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What I have started doing is drawing maps on transparencies ahead of time and overlaying them as we go over my battle map. as I run out of room the unneeded can be removed as we go. For large rooms I have a few transparences taped together. Also I keep my transparencies labeled with astick-on white small dot label and a # of the room written on it. I have been in other groups that do not use a mat but the large 1" grid Easel Pads and maps drawn on the fly

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Surprised nobody has mentioned it, but a roll of Gaming Grid Paper is a great way to prepare before hand. This way you are prepared no matter which direction your players decide to go! (You can never guess what your players will do)

You can make it as detailed as you like and not worry about it erasing or smudging! There are several different brands, and they come in rolls of 12 feet so plenty of room for all your rooms. If space is still an issue then just pick up a 2nd roll and at about $5/roll even a DM on a budget can manage!

Bonus: For rooms/dungeons/campaigns you plan on running again just throw the entire roll(s) in your gaming closet and you are all set for next time.

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  1. Graph Paper... You can draw each flor (don't know if this map contains multiple floors, on graph paper before getting into play... While playing, if the players enter a specific room, you draw it on the chessex mat. I saw it with a group playing 3.5 ed... Maybe it works for you!

  2. Do you have LEGOs? One time we were out of markers (my group also bought the CHESSEX mat) and we literally didn't drew anything, we just did the outlines of the rooms, hallways and other pertinent stuff with LEGOs.. We did had a ton of fun and the DM had to describe each room a little more, but my group loved it and sometimes still use LEGO to outline the rooms or show a city view (houses, buildings, castles, temples, etc.)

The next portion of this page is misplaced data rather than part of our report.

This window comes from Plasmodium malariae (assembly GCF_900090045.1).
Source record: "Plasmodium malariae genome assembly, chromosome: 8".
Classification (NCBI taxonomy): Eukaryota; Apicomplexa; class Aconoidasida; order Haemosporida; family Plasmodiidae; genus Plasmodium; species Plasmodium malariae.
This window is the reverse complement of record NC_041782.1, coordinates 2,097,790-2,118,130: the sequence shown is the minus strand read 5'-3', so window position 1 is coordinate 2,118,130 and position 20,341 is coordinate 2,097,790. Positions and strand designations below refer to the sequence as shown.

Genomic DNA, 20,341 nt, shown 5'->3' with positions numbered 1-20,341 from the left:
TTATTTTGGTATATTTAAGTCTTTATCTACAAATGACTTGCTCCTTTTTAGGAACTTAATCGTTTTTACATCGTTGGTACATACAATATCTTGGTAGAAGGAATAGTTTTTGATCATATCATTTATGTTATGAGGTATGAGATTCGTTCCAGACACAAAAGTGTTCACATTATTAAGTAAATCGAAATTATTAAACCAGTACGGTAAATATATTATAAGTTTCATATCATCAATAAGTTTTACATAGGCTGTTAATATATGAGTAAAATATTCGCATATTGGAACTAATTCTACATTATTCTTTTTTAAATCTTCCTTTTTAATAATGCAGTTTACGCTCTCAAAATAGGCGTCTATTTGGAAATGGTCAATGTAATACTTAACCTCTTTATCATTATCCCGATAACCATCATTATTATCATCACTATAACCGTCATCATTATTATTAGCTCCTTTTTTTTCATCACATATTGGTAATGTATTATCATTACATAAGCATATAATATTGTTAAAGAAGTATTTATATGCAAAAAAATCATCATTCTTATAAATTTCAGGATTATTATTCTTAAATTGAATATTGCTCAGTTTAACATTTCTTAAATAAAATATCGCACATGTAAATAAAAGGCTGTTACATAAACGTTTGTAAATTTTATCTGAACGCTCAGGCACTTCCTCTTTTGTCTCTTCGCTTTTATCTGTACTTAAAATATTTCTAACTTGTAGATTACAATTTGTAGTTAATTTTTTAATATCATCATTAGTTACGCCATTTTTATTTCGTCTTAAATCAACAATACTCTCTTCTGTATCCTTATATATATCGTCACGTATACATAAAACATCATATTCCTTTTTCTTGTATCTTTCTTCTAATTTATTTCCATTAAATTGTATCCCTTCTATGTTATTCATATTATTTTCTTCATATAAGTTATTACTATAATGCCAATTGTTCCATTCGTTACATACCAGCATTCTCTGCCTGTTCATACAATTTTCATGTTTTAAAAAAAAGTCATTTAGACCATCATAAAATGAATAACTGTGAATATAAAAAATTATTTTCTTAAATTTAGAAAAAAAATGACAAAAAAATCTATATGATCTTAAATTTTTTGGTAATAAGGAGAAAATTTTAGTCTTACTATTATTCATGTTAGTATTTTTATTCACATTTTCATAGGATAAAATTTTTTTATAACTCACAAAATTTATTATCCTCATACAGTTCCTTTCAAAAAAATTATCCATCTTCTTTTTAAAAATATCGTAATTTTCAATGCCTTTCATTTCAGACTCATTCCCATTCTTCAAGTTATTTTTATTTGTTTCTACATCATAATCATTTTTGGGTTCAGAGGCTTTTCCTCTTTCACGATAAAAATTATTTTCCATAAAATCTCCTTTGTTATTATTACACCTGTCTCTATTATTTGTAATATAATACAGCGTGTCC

NOTE: Drawing things on the spot does give the players a sense of discovering the place... You only draw what they can see at the moment, and so little by little the place opens up... Ofc, you can have the outline of the building/dungeon/thing, but he hallways and rooms just left for them to uncover...!

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lol Awesome idea with the legos. I like that. –  kwikness Jun 27 '13 at 19:23
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@kwikness This is my blog, where you will find some pictures of what happened :P andthencamednd.blogspot.com/2013/06/… –  Eilleen Jun 27 '13 at 22:34
    
Nice! I'd definitely like to try that sometime! –  kwikness Jul 25 '13 at 15:01